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Advertising Principles - Part 3 - The Right Media

Furniture World Magazine


Three laws for making effective media decisions for promotional events.

Here Is one easy example of the application of synergy: Schedule your next Private Sales event on the day before your general sale. Your letter will advise customers that they can get first selection before the general sale, and to listen to the radio and watch the newspaper for more details. Run your ad (for example) on Thursday, saying the sale begins Friday. Start radio on Thursday, giving the same message, advising listeners to check their newspapers. Have a "greeter" at the door to pass out letters to all who "forgot" them. On Friday use a new radio spot stating the sale Is In motion, and refer to Thursday's ad. By using the media to complement each other, you will do record Private Sale business and prime the pump for a great start on the general sale.

Millions of dollars are wasted on advertising every day. Newspapers and mailboxes are filled with hastily done ads and brochures, some of them done by people who have never read a single book on advertising techniques and methods. Television and radio appeals are often lost in the clutter unless certain basic ideas are followed. The information you will read in this article about media selection and use is derived from hundreds of hours of study of statistical findings and personal experience with thousands of sales events.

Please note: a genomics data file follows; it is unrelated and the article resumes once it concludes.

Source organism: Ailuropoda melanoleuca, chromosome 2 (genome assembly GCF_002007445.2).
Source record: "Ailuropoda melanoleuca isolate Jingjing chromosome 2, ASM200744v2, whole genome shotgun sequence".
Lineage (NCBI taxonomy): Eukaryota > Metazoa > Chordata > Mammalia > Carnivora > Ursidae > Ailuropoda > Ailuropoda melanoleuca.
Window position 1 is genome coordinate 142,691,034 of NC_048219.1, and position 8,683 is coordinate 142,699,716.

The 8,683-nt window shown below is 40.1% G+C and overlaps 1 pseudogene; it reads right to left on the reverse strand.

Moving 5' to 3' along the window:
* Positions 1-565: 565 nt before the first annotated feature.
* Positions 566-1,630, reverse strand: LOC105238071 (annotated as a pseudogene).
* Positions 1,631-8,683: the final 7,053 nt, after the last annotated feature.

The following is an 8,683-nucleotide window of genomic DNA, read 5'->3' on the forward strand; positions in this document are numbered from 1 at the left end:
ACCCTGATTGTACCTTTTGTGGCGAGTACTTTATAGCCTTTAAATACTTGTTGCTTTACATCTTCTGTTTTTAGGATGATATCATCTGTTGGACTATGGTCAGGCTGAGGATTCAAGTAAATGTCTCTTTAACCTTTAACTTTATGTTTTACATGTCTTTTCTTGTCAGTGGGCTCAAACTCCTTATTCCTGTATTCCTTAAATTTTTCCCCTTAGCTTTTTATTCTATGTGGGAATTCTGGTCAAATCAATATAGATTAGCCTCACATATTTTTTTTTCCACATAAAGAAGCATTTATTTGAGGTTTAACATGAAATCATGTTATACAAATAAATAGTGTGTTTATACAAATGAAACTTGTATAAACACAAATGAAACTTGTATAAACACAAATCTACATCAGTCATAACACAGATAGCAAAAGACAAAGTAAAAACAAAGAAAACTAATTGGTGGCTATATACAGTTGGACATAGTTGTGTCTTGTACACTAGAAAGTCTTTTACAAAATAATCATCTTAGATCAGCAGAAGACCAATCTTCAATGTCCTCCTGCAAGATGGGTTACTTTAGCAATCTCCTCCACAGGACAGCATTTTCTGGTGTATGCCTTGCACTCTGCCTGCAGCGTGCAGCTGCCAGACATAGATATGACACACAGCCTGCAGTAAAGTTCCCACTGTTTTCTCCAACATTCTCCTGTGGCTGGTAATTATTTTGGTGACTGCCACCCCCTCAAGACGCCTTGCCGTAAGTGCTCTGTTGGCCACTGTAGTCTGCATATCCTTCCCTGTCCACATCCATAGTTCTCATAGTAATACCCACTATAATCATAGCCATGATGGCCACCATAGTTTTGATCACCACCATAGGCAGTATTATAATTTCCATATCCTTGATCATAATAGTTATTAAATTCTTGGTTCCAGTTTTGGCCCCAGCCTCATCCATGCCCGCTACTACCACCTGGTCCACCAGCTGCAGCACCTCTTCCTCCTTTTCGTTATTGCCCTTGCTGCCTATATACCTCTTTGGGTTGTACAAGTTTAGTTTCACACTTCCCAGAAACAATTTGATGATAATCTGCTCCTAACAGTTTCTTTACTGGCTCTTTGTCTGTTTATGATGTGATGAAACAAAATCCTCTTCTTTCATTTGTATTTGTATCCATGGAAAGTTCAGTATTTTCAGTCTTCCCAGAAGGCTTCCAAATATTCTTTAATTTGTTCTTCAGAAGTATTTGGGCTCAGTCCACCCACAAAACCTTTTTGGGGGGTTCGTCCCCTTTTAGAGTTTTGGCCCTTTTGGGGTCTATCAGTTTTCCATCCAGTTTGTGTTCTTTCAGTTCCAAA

Know that all a medium is capable of doing is carrying a message – your message. All media "work" if they do one thing: deliver your message. If that message is tired and stale it will not interest anyone – if it is passionate and compelling it will attract readership. So, first of all understand how each advertising medium functions, and don't execute the messenger when all it can do is deliver your message.

To be effective, the media choices must complement each other, and work together. They must tell the same story, and be positioned to support one another. Learn how to use your media synergistically – so that the whole is greater than the sum of the parts. I will give some clear examples of how we do this.

This may seem impossible when a big chain is "always on the television" and "always running double trucks in color." But we have learned over the years that there are ways a smaller retailer can use virtually all the media and achieve an important degree of notice. The only exception to this may be television, which is vastly overrated and can be a money pit for a smaller retailer. Let's consider various media and how these three principles relate to them.

The primary medium an independent merchant needs for promotion is targeted mailings. Direct mail is the potential key to a modern independent retailer's success. In no other medium is he or she on virtual equal footing with the biggest retail giants in the world. Yet few merchants use direct mail to full effectiveness. A box of sales receipts that have not been converted into a mailing list is a sleeping giant.

An unused mailing list of customers is like having a big bank account, and never using the money. The "account" is filled with good will, loyalty and interest in your merchandise, people, and your store's "atmosphere." Big furniture chains use customer mailings on a regular, ongoing basis. Yet smaller merchants collect names and addresses and then fail to cultivate and nurture these customers. This attitude, often adopted by independents who need every equalizer they can find, makes little sense.